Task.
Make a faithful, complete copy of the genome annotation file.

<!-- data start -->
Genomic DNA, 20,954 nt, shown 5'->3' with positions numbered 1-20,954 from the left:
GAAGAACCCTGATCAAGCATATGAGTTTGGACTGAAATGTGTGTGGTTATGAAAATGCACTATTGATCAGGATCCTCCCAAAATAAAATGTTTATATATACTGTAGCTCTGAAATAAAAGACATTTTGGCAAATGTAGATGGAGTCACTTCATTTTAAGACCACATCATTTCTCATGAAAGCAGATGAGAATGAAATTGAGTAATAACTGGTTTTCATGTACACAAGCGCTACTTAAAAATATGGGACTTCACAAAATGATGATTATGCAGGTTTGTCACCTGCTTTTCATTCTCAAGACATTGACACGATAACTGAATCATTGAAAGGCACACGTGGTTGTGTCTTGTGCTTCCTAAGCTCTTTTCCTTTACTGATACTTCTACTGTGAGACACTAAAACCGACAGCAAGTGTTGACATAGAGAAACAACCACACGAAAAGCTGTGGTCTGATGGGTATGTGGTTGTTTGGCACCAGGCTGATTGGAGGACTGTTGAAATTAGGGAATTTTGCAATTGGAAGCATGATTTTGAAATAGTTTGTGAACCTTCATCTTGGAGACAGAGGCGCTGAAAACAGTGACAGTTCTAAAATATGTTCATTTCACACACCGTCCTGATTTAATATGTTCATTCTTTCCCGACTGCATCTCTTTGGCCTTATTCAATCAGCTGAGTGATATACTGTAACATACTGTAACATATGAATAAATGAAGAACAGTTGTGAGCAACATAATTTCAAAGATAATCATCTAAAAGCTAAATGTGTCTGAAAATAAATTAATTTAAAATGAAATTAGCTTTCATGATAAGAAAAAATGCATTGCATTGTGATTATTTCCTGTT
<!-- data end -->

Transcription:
Genomic DNA, 20,954 nt, shown 5'->3' with positions numbered 1-20,954 from the left:
GAAGAACCCTGATCAAGCATATGAGTTTGGACTGAAATGTGTGTGGTTATGAAAATGCACTATTGATCAGGATCCTCCCAAAATAAAATGTTTATATATACTGTAGCTCTGAAATAAAAGACATTTTGGCAAATGTAGATGGAGTCACTTCATTTTAAGACCACATCATTTCTCATGAAAGCAGATGAGAATGAAATTGAGTAATAACTGGTTTTCATGTACACAAGCGCTACTTAAAAATATGGGACTTCACAAAATGATGATTATGCAGGTTTGTCACCTGCTTTTCATTCTCAAGACATTGACACGATAACTGAATCATTGAAAGGCACACGTGGTTGTGTCTTGTGCTTCCTAAGCTCTTTTCCTTTACTGATACTTCTACTGTGAGACACTAAAACCGACAGCAAGTGTTGACATAGAGAAACAACCACACGAAAAGCTGTGGTCTGATGGGTATGTGGTTGTTTGGCACCAGGCTGATTGGAGGACTGTTGAAATTAGGGAATTTTGCAATTGGAAGCATGATTTTGAAATAGTTTGTGAACCTTCATCTTGGAGACAGAGGCGCTGAAAACAGTGACAGTTCTAAAATATGTTCATTTCACACACCGTCCTGATTTAATATGTTCATTCTTTCCCGACTGCATCTCTTTGGCCTTATTCAATCAGCTGAGTGATATACTGTAACATACTGTAACATATGAATAAATGAAGAACAGTTGTGAGCAACATAATTTCAAAGATAATCATCTAAAAGCTAAATGTGTCTGAAAATAAATTAATTTAAAATGAAATTAGCTTTCATGATAAGAAAAAATGCATTGCATTGTGATTATTTCCTGTT